ARMA Editorial – Oct 2007
Art & Action – the challenge of combining sources with method

By J. Clements

I was recently asked by someone uninvolved in historical fencing studies and entirely unfamiliar with the study of Renaissance martial arts, how it was that we could go about our work?  She wasn’t asking about our historical source material or why we pursue the craft, but rather about how it is people today attempt to reconstruct and revive something like this? 

Setting aside the subject of the little-known surviving source teachings we rely upon, I answered her that it all simply revolves around just a few critical factors: your objective, your motive, your attitude, and your method.

The objective sought after, I told her, has to first and foremost be that of accurately reproducing (or at least closely approximating) the genuine personal combative skills from the historical period. The objective will determine more than anything what process or method is followed to achieve it.

The motive necessary, I added, has to be to understand their authentic fighting methods and to develop real personal skill in them --- rather than put on mere displays or play fight in mock tournaments and pretend duels. Motive goes directly toward both objective and attitude.

The attitude required to best do this, I explained, is one that places at the forefront an appreciation for, and understanding of, history, heritage, prowess, athleticism, and martial spirit --- and not desire for role-play, escapism, stunt performance, martial sport, or fantasy game. The attitude brought to the craft directly affects the willingness to practice a particular method of training (that is, they value the intensity and effort given to practice).

The method employed, I described, is how the source teachings are practiced, i.e. through what kind of process with what kind of equipment. This above all else determines how it all fits together to reach understanding. Whatever method pursued will be based upon particular core assumptions --- about the nature of historical violence, about how arms and armor handle and function, about the role of physical conditioning in performing techniques, and beliefs about the speed and force by which actions had to be executed (in earnest as well as in safe training). The method followed is itself undeniably influenced by the practitioner’s objective, motive, and attitude.

These four factors --- objective, motive, attitude, method --- will themselves directly influence whatever learning and practice is followed, that is, whatever training drills and exercises are pursued in order to explore the craft and develop skill. But, this itself then depends upon what is understood in the first place about the physicality of armed and unarmed close combat (that is, the underlying principles and concepts of timing, distance, leverage, pressure, balance, speed, perception, etc.).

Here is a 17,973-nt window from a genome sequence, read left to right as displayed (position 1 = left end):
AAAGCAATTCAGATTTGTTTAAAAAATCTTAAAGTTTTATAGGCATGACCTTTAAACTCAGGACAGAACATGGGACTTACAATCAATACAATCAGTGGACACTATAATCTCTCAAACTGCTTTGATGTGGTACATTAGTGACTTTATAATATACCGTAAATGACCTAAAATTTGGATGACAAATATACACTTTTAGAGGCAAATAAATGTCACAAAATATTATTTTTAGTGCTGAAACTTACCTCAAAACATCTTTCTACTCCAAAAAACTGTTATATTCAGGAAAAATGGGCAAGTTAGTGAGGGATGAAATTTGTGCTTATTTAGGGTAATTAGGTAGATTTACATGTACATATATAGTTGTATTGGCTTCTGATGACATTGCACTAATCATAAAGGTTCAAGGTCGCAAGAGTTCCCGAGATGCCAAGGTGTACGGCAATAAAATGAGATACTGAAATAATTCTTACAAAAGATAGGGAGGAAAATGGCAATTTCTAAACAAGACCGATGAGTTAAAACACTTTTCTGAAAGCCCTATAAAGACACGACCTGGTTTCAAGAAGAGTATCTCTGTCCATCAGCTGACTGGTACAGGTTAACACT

No one comes to the study of this subject it in total ignorance. No one begins it in a vacuum but rather with certain preconceptions, prejudices, and accepted beliefs --- much of which may actually offer little understanding of the genuine bio-mechanics involved in such close combat. Many of the ideas people bring to the subject may also have originated with sources that really have no clue about the reality of Medieval and Renaissance fighting skills (sources such as modern sport fencing, living-history reenactment, historical fantasy role-playing, theatrical stunt fencing, or certain popular Asian fighting traditions). These sources very often do not accurately or sincerely reflect the nature of European combatives of the period nor give an accurate appreciation for the inherent violence and energy of the activity.

A clear relationship exists between all these factors: attitude and motive will shape the method, which will affect success in reaching the objective, which itself helps dictate the requisite attitude, which is colored by the initial motive.  All of this reflects still further the motive, objective, attitude, and means brought to the subject --- which thus in turn leads to many problems of reconstruction and interpretation. [But that is another matter entirely.]

What the ARMA has done in this regard, and where our strength lies, is that many years ago we addressed these issues head on. The resolute answers we found echo in our values, our Study Approach, our Training Methodology, and in our manner of physically applying techniques and concepts. It is why our system, and our progressive curricula from the source teachings, has been so successful in producing skilled fighters. We have always tried consciously to balance the Art with its action.



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